Before I dive into some practical tips to help kids improve body image, I want to first diminish any shame that you might be feeling if you have body issues of your own. It's so important to remember that you downloaded every internal message from somewhere else. Of course, it's critical to work on your own issues, but it's also important to know it is not your fault that you developed them in the first place!

So, whether you are struggling with your own body image, or you love your body, here are some tools to help your child feel better about the precious body he or she lives in:

1. Break the spell

How do you know if your child has a bad body image? Perhaps they've begun making negative comments about their size or shape. Maybe they are comparing their body to others. Maybe they are avoiding foods or activities they once enjoyed because they feel uncomfortable about their body.

Often the most common response a parent has is to reassure their child that they are “fine," or “beautiful" or “perfect." And while there is certainly nothing wrong with some reassurance, it simply may not be enough to overpower the cultural messages kids are surrounded by. Reassure them that they are perfect just the way they are.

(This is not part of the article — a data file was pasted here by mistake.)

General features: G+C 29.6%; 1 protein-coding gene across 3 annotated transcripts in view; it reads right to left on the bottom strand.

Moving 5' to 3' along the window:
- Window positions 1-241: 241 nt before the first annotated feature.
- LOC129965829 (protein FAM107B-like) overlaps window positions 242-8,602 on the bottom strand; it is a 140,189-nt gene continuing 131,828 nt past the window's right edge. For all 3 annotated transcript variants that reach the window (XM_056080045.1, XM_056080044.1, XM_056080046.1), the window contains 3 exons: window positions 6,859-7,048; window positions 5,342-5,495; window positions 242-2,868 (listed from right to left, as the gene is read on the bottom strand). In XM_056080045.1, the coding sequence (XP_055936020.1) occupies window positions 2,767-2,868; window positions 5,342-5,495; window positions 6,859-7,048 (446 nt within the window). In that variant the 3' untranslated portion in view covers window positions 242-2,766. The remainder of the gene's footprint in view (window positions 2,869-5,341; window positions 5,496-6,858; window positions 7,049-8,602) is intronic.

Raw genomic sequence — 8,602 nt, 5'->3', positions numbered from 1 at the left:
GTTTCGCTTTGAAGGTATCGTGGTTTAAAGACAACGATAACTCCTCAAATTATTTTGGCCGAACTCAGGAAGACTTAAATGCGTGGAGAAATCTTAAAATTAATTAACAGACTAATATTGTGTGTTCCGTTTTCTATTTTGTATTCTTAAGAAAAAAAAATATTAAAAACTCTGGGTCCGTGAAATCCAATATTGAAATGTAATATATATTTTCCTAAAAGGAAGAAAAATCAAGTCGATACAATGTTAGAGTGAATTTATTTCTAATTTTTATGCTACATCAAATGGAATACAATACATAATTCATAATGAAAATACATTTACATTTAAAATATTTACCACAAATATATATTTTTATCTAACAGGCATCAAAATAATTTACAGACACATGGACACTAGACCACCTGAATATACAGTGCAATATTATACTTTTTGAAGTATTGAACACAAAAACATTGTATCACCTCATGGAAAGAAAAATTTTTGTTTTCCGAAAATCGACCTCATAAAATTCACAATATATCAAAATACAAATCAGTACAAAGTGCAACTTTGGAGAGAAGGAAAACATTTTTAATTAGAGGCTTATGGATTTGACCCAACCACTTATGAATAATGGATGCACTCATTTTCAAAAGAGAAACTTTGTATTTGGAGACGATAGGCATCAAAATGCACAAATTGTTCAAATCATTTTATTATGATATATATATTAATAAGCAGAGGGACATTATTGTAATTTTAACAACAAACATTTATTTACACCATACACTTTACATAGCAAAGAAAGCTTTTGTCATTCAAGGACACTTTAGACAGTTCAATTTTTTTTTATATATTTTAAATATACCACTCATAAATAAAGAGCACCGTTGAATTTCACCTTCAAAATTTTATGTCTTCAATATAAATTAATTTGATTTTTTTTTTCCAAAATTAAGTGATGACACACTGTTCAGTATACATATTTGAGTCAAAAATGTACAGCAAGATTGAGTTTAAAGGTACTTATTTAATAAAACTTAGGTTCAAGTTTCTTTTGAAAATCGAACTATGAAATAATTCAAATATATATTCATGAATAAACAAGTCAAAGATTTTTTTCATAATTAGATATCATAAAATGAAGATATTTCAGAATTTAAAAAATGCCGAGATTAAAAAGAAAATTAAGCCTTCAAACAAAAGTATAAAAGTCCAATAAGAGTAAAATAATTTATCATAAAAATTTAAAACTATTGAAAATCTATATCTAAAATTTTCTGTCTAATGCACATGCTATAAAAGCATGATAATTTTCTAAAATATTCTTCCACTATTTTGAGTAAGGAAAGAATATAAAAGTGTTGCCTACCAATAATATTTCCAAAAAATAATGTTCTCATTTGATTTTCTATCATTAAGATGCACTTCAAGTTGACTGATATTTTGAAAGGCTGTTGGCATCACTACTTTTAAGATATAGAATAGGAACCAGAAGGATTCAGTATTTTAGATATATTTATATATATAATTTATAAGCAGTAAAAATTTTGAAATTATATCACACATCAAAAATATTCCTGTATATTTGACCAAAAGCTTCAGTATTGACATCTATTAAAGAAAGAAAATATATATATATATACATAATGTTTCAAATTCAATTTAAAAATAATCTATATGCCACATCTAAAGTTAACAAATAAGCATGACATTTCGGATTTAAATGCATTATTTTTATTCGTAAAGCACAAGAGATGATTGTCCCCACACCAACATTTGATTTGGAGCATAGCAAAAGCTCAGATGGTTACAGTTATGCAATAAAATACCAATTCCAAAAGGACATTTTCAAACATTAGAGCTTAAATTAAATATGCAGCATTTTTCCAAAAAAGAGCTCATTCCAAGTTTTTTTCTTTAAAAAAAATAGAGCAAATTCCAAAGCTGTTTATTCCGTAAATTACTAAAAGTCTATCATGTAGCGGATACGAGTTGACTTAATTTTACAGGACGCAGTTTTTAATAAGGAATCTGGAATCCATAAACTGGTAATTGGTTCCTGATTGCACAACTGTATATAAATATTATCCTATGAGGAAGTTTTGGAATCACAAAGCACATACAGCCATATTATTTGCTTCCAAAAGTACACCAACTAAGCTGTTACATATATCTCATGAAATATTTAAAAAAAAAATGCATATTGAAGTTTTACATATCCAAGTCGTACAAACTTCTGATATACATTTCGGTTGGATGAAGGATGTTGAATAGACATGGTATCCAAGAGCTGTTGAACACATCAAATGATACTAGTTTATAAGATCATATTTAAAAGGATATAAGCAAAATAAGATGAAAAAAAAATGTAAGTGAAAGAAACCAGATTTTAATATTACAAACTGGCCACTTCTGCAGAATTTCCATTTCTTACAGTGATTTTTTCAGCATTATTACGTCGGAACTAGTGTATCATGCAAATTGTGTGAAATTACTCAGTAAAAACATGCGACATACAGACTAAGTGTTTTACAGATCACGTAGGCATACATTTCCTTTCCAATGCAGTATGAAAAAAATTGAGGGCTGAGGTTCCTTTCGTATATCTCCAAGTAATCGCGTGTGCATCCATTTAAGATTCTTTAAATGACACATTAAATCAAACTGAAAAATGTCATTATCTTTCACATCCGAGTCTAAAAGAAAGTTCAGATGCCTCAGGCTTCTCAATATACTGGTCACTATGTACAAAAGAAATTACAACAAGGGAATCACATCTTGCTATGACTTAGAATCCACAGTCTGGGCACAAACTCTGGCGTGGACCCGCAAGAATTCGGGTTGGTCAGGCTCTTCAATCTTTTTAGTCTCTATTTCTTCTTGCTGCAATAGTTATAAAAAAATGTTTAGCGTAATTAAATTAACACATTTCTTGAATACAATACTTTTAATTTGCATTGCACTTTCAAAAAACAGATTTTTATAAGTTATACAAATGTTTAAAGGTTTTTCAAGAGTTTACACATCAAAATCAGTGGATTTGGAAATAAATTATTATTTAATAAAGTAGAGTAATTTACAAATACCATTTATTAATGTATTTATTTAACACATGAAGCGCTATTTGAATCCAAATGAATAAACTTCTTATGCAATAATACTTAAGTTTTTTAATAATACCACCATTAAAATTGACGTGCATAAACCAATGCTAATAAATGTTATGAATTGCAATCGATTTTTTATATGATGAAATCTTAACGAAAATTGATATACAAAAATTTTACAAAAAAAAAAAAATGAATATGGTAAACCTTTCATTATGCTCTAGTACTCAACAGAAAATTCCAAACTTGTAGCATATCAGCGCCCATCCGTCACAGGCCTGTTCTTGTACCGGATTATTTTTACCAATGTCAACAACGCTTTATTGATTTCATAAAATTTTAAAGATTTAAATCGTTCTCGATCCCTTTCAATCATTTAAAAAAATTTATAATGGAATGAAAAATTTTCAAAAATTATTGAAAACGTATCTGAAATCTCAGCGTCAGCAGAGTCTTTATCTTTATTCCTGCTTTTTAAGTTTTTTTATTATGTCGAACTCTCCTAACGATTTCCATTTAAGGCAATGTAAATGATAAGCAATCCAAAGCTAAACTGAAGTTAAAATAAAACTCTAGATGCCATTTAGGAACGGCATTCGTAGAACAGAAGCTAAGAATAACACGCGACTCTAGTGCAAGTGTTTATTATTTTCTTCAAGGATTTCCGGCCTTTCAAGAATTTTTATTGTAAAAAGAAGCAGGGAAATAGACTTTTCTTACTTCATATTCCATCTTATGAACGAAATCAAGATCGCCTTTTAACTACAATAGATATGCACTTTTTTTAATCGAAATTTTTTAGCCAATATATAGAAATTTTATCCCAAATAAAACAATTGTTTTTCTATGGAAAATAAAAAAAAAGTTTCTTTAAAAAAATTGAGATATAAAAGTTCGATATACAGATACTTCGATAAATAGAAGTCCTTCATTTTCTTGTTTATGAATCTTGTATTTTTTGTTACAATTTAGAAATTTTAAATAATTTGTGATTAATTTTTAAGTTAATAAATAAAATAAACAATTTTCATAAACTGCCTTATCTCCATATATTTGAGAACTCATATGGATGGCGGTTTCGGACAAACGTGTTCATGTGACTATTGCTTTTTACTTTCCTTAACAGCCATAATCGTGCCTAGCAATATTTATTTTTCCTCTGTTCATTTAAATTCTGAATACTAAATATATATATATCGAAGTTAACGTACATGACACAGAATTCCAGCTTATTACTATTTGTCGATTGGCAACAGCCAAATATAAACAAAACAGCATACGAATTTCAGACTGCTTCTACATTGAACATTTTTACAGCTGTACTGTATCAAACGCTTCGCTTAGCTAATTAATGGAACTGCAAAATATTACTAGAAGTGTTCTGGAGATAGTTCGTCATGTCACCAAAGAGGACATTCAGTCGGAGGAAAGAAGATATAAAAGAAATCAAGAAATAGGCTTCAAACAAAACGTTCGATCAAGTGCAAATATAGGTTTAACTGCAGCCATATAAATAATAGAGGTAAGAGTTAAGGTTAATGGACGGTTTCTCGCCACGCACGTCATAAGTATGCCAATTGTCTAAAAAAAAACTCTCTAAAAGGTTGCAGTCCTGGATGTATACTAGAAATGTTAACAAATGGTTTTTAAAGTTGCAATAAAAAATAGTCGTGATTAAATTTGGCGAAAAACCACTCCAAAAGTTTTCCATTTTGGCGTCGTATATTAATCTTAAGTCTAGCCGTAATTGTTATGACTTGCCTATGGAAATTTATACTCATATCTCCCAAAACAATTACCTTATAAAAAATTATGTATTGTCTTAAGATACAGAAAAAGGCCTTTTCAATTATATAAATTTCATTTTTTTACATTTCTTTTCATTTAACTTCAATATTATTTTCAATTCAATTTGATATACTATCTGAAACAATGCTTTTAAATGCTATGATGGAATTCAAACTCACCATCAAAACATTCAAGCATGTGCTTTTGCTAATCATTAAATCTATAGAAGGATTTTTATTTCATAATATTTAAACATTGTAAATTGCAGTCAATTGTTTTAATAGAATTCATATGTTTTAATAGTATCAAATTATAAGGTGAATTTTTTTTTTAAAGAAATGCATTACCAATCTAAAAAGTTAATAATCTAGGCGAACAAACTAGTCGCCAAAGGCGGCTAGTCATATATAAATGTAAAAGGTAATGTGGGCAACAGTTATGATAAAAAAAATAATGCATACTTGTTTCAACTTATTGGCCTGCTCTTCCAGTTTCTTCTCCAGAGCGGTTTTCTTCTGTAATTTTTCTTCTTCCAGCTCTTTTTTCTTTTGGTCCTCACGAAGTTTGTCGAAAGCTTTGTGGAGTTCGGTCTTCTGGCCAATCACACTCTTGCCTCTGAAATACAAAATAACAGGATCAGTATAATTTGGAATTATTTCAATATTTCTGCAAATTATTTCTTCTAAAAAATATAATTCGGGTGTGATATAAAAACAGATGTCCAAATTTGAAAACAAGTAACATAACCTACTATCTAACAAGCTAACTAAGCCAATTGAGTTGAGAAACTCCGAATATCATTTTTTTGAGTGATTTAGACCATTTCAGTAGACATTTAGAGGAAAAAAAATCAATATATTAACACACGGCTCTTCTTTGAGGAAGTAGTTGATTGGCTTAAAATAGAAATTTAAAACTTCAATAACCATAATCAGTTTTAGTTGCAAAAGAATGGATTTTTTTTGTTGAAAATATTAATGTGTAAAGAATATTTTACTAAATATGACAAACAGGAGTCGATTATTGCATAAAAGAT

2. Unkind mind, kind mind and quiet mind

This little menu of options encourages kids to identify and differentiate between three different thinking states within themselves. I refer to them as “mind moods." Try teaching your child about these three states of mind and brainstorming examples of each. For example, unkind mind = “I hate my thighs." Kind mind = “I love singing." Quiet mind = Peacefully resting or playing.

This will raise their awareness of their thoughts and help them to choose their mind moods more consciously. As they learn to turn up the volume of their kind minds and spend more time in their quiet minds, they begin to feel more present and peaceful.